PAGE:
First time I harshly experienced what it means to have a ‚right’ passport, or rather papers how we, refugees from former Yugoslavia, called valid German status and travel documents was when I turned 14 years old. My class was preparing to go to England for a school trip and I was the only one who was not allowed to go, as being a refugee I didn’t have ‘the right’ to leave the country. After many tears and feelings of humiliation, I became obsessed with the idea of travel. The harder it seemed the more I wanted to travel. When my family finally was able to receive the second worst German visa – which at least enabled a ‘legal’ movement and seemed as a jackpot at the time – my traveller’s quest started. The visas for the countries of destination cost me more tears and feelings of humiliation but they also provided the experience of fighting for my goals no matter how desperate it looked at first. Even before I turned 18 I knew everything about it. The circle of, how I sometimes thought, never ending struggles seemed to close when I later on finally managed to obtain a student visa for England where I stayed for one year. That was shortly before I became German citizen.
My new passport seemed to have left a track on my appearance, as the first impression I made on Afro Hesse was that I was so ‘German’. One day he stopped by at my apartment together with a mutual friend. When he saw my middle sized bathroom he commented in a funny way that five asylum seekers could live there comfortably and was surprised when I mentioned that I, together with my family, once lived in a room that size for a while. He didn’t expect to hear that. I, on the other hand, couldn’t stop wondering how openly he was talking about living a life without any legal documents. Eventually, it turned out that we had more in common than we initially thought: We both fled to Germany because of the civil wars in our home countries, we were both living as refugees during the nineties and we both spent more than half of our lives growing up in Germany as the so called ‘Ausländer’. Whereas I was forming my path through the visa applications and the hierarchical school system struggles, Afro was fighting through music.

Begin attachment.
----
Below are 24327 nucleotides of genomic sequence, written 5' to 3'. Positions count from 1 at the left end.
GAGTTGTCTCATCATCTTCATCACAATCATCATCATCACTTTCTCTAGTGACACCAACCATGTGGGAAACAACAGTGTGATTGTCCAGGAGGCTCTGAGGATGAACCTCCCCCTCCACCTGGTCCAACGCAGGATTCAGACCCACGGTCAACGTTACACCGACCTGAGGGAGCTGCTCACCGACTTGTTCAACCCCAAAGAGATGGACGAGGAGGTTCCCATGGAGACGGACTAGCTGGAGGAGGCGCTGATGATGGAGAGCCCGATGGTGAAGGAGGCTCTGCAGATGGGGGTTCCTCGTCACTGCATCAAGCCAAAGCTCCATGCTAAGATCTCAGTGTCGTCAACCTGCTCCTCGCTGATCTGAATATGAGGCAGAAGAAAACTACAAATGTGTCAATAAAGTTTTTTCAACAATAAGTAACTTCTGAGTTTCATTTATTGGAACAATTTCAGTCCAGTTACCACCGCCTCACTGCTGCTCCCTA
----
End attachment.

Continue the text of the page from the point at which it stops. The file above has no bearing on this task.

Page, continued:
Afro Hesse almost always wears a baseball cap, sweatpants and a pair of sneakers. After all he has to feel comfortable as he is always on the move. What he can do today, he never leaves for tomorrow. He is charismatic and comes into contact with people easily. People love him, because they cannot explain him. Some also hate him for the same reason. Every time you meet with him, you never know how and where it is going to end. Last summer we were filming on the streets about the streets – Afro’s favourite subject. We met kids, immigrants, nazi-communists, actors, rappers like Sido and B-Tight… When you are with Afro you can be sure that you are crossing the limits of your own censorship on the social order of everyday life. It is always surprising how Afro – which is considering his status quite ironic – day after day turns into an immediate connecting joint of the society or rather societies he lives in. He brings together young and old, black and white, rich and poor, famous and infamous, ‘right passports’, ‘wrong passports’, no passports whatsoever and much, much more that lies in between and beyond any firm categories.
JUSQU’ICI TOUT VA BIEN, JUSQU’ICI TOUT VA BIEN…
What does ‘passport’ mean to you?
Passport means freedom, comfort and many possibilities.
What kind of passport do you have?